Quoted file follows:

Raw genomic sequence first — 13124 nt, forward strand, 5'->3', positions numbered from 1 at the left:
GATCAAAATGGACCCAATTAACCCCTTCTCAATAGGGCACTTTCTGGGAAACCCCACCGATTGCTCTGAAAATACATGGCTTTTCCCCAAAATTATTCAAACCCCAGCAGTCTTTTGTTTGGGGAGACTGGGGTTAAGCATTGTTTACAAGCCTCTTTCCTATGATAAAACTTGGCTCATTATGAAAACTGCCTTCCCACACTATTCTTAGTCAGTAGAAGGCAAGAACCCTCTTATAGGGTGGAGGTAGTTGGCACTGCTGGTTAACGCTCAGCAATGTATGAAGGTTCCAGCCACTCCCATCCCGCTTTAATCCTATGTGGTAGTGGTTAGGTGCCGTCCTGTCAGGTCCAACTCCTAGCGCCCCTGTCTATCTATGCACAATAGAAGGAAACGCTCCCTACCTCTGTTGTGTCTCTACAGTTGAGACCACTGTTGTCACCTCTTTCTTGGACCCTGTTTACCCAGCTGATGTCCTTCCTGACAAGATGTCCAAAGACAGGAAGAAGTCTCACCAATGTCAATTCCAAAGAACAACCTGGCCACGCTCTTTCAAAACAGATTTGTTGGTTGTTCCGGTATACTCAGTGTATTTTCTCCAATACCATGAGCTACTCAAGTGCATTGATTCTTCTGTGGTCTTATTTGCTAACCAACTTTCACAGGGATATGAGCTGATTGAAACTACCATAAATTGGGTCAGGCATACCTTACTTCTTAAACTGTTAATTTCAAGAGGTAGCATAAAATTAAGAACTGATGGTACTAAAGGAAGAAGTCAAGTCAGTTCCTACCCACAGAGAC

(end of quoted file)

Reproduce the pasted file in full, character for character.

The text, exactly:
Raw genomic sequence first — 13124 nt, forward strand, 5'->3', positions numbered from 1 at the left:
GATCAAAATGGACCCAATTAACCCCTTCTCAATAGGGCACTTTCTGGGAAACCCCACCGATTGCTCTGAAAATACATGGCTTTTCCCCAAAATTATTCAAACCCCAGCAGTCTTTTGTTTGGGGAGACTGGGGTTAAGCATTGTTTACAAGCCTCTTTCCTATGATAAAACTTGGCTCATTATGAAAACTGCCTTCCCACACTATTCTTAGTCAGTAGAAGGCAAGAACCCTCTTATAGGGTGGAGGTAGTTGGCACTGCTGGTTAACGCTCAGCAATGTATGAAGGTTCCAGCCACTCCCATCCCGCTTTAATCCTATGTGGTAGTGGTTAGGTGCCGTCCTGTCAGGTCCAACTCCTAGCGCCCCTGTCTATCTATGCACAATAGAAGGAAACGCTCCCTACCTCTGTTGTGTCTCTACAGTTGAGACCACTGTTGTCACCTCTTTCTTGGACCCTGTTTACCCAGCTGATGTCCTTCCTGACAAGATGTCCAAAGACAGGAAGAAGTCTCACCAATGTCAATTCCAAAGAACAACCTGGCCACGCTCTTTCAAAACAGATTTGTTGGTTGTTCCGGTATACTCAGTGTATTTTCTCCAATACCATGAGCTACTCAAGTGCATTGATTCTTCTGTGGTCTTATTTGCTAACCAACTTTCACAGGGATATGAGCTGATTGAAACTACCATAAATTGGGTCAGGCATACCTTACTTCTTAAACTGTTAATTTCAAGAGGTAGCATAAAATTAAGAACTGATGGTACTAAAGGAAGAAGTCAAGTCAGTTCCTACCCACAGAGAC